Electric vehicles (EVs) are becoming increasingly popular, as people and cities all over the world have started recognizing their advantages and introducing initiatives to promote the use of the plug-in transport option. Although EVs are still largely considered to be somewhat “cars of the future,” there’s a rising global movement committed to making existing electric cars a reality of today. In a major recent study, the International Energy Agency (IEA) analyzed this trend and found that only 16 cities and regions in the world account for a staggering one-third of all the EVs in use today.
The most successful EV region is the Kanagawa Prefecture in Japan. Of all registered cars in the area, 2,183 are electric. The local authorities aim to have 3,000 EVs on the road by the end of 2013, which is a modest objective considering that more than 3,000 hybrids were sold within the first five years of their introduction to the market.
The second most successful EV city is Los Angeles. Mayor Antonio Villaraigosa wants to turn the “car capital of the world” into the “electric car capital of the world.” The ambitious goal of 80,000 EVs by 2015 may be a surprise for those who are familiar with the history of plug-in vehicles in that region. In the 1990s, car manufacturers in California produced nearly 5,000 electric cars. A few years later, they were all destroyed or donated to museums as the local government “grew doubtful of consumers’ willingness to accept the cars.” The u-turn in LA’s policy has resulted in more than 2,000 registered electric cars.
Rotterdam is the most successful electric car city in Europe, with 1,100 EVs on the road. When considering the ratio of electric cars to petrol-fueled vehicles, the Dutch city is even the most successful electric car hub in the world with 532 EVs per every 100,000 registered vehicles. These statistics might be a thorn in the side of Mayor of London Boris Johnson, who aims to turn Britain’s capital into the “EV capital of Europe.” London did not make it into the top 16 electric car cities in the world, unfortunately.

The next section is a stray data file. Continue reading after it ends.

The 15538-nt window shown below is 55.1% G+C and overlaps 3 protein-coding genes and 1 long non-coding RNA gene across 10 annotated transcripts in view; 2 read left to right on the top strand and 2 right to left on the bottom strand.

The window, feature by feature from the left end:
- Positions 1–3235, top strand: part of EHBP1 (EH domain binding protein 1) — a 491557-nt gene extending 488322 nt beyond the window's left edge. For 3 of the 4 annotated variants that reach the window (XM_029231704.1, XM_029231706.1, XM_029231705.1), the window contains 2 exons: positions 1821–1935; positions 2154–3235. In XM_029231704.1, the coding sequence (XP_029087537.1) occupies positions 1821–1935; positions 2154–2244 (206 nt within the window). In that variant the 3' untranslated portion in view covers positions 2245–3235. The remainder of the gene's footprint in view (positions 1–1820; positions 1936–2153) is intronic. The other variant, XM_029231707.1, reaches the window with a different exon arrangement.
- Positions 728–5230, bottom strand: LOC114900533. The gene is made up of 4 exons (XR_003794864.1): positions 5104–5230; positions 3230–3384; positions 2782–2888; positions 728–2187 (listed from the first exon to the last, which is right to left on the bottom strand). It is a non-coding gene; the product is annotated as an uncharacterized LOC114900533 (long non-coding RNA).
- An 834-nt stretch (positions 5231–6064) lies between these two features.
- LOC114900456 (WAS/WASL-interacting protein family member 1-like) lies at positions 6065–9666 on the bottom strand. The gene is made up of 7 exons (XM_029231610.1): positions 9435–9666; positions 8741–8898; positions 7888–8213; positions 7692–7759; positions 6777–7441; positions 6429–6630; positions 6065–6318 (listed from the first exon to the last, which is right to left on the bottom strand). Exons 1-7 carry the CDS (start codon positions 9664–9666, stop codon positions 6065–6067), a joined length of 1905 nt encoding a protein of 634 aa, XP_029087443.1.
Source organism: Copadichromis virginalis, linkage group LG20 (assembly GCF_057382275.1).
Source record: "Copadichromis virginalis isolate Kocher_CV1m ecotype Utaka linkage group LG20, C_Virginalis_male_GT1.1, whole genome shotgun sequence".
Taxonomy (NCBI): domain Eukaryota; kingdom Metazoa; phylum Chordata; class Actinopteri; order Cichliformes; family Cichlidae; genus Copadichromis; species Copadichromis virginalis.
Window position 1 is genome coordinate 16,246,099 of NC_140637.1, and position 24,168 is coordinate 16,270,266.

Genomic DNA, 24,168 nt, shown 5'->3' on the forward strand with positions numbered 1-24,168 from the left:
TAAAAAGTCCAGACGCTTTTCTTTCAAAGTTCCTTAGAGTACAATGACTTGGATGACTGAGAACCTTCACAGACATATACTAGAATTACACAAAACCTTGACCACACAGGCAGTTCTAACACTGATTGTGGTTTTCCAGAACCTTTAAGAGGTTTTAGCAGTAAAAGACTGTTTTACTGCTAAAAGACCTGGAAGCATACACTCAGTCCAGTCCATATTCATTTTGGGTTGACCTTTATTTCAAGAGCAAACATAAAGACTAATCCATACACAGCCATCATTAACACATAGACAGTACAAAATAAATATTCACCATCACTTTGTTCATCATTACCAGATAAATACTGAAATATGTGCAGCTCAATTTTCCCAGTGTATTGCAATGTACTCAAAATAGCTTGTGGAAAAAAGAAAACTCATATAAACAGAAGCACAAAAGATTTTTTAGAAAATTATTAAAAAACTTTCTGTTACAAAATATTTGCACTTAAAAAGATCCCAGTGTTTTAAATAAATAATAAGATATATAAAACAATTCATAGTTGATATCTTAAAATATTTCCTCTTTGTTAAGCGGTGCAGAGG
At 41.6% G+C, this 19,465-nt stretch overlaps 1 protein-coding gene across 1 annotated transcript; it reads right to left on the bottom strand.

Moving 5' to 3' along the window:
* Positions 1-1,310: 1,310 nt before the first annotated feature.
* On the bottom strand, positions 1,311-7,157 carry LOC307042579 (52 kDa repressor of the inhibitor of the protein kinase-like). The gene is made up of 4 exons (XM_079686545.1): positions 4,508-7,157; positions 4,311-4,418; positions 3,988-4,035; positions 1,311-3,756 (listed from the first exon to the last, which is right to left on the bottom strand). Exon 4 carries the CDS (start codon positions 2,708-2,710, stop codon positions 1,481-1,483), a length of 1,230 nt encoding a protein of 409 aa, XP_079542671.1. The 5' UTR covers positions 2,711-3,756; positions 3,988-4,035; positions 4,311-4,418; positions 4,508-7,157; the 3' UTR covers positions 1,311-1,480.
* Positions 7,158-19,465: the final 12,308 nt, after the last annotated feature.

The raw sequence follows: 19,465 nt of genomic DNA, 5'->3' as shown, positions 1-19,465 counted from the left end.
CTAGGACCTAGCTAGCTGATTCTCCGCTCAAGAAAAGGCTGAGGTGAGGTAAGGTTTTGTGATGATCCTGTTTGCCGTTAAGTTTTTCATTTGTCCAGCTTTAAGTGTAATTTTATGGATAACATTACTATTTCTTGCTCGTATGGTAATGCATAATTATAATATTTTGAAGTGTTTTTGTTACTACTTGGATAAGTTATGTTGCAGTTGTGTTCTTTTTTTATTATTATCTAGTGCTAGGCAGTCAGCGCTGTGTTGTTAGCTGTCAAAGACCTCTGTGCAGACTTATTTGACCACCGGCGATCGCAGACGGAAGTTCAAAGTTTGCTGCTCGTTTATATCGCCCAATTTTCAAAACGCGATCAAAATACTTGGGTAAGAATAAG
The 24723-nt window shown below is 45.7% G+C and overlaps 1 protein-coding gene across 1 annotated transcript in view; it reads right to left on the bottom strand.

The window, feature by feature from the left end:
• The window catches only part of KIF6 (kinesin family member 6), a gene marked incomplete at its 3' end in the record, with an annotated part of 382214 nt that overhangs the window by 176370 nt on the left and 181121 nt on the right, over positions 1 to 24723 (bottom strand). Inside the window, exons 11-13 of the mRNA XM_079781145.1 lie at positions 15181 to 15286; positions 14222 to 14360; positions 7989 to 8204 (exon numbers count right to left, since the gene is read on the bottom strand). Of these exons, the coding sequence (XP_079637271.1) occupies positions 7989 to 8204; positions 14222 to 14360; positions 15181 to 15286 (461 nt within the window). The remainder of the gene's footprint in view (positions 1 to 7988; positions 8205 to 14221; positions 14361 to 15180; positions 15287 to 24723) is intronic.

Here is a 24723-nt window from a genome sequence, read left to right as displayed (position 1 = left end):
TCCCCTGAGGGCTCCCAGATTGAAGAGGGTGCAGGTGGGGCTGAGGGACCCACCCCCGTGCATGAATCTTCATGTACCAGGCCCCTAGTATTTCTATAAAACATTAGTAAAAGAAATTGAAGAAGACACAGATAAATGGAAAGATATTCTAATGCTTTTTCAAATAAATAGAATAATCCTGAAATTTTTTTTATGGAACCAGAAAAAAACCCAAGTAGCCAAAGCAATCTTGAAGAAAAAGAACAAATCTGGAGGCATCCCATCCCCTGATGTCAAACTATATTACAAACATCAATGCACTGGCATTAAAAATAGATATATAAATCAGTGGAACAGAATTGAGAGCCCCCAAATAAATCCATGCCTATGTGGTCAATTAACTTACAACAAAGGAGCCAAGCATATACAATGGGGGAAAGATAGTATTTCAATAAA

The IEA study took an in-depth look at the energy infrastructure, travel patterns, and initiatives of 16 cities and regions all over the world. It found that all of these areas are actively pursuing development goals through different innovative policies and programmes. While some of the approaches are tailored to each city, many of the strategies are common. For example, drivers of electric cars are offered a mix of financial and non-financial consumer incentives, such as tax credits, purchase subsidies, discounted tolls, free parking, and access to restricted highway lanes. The strategies also include specific projects such as sightseeing EV taxi service in Hakone (a town in the Kanagawa Prefecture). Other cities ahead of the game include Amsterdam, where the Car2Go that allows members of the public to pick up and drop off pay-as-you-go electric cars all over the city was introduced; and Barcelona, where owners of electric motorbikes can charge their vehicle for free at hotels and university campuses.
Some of the projects also have an international focus. Shanghai is leading the Electric Vehicle Initiative (EVI) that plans to build a demonstration base for exploring sustainable development of urban transportation, organize automotive enterprise clubs, and set up international communication platforms. Part of that initiative is the Test Drive/Ride Centre of China, set up to educate the public about EV development, history, and future trends as well as to promote the environmental benefits of electric cars. This initiative was presented in the United States at the Clean Energy Ministerial and received positive response from France, Germany, Japan, Sweden, Spain, Denmark, South Africa, and Portugal.
All of the top electric car cities and regions participating in the study have big plans for the future and aim to introduce even more EVs. That goal is supported by their national governments. By 2020, China and the United States jointly forecast sales of 2.5 million electric cars. The European Union has more optimistic numbers and predicts 20 million electric vehicles on the roads by 2020.
Whether this ambitious goal can be achieved within the next eight years is not sure yet, but the International Energy Agency study on the top EV cities and their initiatives indicates that we are definitely on the right track.